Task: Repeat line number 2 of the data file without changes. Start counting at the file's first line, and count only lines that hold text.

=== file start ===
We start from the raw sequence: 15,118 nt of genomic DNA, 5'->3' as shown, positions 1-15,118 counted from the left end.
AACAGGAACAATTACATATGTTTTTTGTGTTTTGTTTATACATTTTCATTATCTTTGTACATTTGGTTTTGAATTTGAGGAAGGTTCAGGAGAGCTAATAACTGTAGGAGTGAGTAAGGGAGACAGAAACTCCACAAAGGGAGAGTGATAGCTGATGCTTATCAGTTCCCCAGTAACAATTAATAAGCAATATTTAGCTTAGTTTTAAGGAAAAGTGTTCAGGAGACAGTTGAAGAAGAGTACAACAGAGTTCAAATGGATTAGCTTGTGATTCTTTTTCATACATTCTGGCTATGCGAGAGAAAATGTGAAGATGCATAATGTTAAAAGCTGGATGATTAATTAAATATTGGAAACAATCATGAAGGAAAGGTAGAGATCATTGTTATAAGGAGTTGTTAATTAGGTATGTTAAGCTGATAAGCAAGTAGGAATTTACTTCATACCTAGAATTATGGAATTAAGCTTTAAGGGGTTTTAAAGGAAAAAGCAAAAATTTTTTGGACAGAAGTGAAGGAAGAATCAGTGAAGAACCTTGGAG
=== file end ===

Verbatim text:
AACAGGAACAATTACATATGTTTTTTGTGTTTTGTTTATACATTTTCATTATCTTTGTACATTTGGTTTTGAATTTGAGGAAGGTTCAGGAGAGCTAATAACTGTAGGAGTGAGTAAGGGAGACAGAAACTCCACAAAGGGAGAGTGATAGCTGATGCTTATCAGTTCCCCAGTAACAATTAATAAGCAATATTTAGCTTAGTTTTAAGGAAAAGTGTTCAGGAGACAGTTGAAGAAGAGTACAACAGAGTTCAAATGGATTAGCTTGTGATTCTTTTTCATACATTCTGGCTATGCGAGAGAAAATGTGAAGATGCATAATGTTAAAAGCTGGATGATTAATTAAATATTGGAAACAATCATGAAGGAAAGGTAGAGATCATTGTTATAAGGAGTTGTTAATTAGGTATGTTAAGCTGATAAGCAAGTAGGAATTTACTTCATACCTAGAATTATGGAATTAAGCTTTAAGGGGTTTTAAAGGAAAAAGCAAAAATTTTTTGGACAGAAGTGAAGGAAGAATCAGTGAAGAACCTTGGAG